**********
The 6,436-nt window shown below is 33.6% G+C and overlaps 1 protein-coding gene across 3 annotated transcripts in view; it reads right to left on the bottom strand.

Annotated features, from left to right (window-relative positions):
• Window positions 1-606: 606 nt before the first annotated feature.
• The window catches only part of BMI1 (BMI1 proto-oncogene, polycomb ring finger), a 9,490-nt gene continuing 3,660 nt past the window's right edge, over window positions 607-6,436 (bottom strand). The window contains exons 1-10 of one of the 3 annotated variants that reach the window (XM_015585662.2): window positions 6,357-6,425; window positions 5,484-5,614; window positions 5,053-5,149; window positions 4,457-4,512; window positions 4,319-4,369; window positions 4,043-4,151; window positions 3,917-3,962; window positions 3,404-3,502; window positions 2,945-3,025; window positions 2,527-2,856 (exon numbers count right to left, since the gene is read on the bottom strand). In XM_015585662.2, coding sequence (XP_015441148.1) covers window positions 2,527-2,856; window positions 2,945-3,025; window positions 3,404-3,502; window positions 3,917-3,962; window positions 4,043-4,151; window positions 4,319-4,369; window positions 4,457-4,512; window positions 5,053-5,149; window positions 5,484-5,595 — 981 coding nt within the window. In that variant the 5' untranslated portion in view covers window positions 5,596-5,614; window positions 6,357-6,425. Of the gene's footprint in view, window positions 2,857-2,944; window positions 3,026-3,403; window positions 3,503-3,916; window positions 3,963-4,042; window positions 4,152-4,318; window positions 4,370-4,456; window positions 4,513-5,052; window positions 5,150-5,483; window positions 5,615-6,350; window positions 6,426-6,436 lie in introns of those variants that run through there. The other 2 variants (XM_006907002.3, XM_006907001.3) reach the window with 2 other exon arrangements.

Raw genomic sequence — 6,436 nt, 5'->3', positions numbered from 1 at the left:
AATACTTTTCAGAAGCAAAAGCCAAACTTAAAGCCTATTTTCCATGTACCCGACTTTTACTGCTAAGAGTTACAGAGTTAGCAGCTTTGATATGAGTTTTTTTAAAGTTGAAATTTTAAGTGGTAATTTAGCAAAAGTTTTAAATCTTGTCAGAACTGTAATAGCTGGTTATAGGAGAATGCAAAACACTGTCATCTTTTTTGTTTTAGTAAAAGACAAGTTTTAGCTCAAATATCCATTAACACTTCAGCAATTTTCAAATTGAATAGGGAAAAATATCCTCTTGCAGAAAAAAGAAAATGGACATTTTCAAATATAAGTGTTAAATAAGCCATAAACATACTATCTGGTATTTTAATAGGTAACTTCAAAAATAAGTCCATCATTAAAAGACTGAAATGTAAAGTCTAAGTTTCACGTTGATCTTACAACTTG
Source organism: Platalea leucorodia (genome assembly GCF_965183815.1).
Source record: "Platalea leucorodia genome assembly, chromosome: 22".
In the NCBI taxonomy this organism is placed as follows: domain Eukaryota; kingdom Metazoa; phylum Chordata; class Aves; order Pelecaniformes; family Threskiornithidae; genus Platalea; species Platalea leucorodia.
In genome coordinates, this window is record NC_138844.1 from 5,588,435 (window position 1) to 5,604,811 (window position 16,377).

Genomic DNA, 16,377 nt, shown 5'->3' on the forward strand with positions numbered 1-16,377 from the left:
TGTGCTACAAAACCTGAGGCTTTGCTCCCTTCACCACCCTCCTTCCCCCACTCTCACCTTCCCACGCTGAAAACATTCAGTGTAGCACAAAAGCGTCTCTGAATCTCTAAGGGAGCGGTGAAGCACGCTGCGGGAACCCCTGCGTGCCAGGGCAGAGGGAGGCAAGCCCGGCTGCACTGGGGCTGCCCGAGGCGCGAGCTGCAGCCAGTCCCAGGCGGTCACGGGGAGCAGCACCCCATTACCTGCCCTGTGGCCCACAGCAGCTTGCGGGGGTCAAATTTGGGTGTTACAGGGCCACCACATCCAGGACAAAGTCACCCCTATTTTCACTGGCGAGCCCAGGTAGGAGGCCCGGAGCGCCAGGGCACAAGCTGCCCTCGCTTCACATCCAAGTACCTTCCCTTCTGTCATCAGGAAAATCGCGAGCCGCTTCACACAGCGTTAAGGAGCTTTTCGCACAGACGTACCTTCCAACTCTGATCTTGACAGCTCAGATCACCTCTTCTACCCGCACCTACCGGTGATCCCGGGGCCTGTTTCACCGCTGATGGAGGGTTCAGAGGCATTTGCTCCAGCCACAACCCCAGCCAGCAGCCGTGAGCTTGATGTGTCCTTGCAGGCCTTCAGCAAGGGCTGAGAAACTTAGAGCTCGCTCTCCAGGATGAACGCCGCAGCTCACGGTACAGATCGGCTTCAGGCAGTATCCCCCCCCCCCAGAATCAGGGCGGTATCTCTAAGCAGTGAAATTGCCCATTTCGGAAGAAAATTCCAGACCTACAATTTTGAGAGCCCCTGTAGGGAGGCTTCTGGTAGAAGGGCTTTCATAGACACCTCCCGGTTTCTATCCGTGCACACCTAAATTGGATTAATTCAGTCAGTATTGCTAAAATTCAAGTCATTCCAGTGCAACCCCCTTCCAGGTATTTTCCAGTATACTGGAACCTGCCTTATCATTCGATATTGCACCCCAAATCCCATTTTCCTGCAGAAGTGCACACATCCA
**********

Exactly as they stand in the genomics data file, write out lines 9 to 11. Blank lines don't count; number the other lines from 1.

In the NCBI taxonomy this organism is placed as follows: domain Eukaryota; kingdom Metazoa; phylum Chordata; class Aves; order Pelecaniformes; family Threskiornithidae; genus Platalea; species Platalea leucorodia.
In genome coordinates, this window is record NC_138844.1 from 5,588,435 (window position 1) to 5,604,811 (window position 16,377).

Genomic DNA, 16,377 nt, shown 5'->3' on the forward strand with positions numbered 1-16,377 from the left: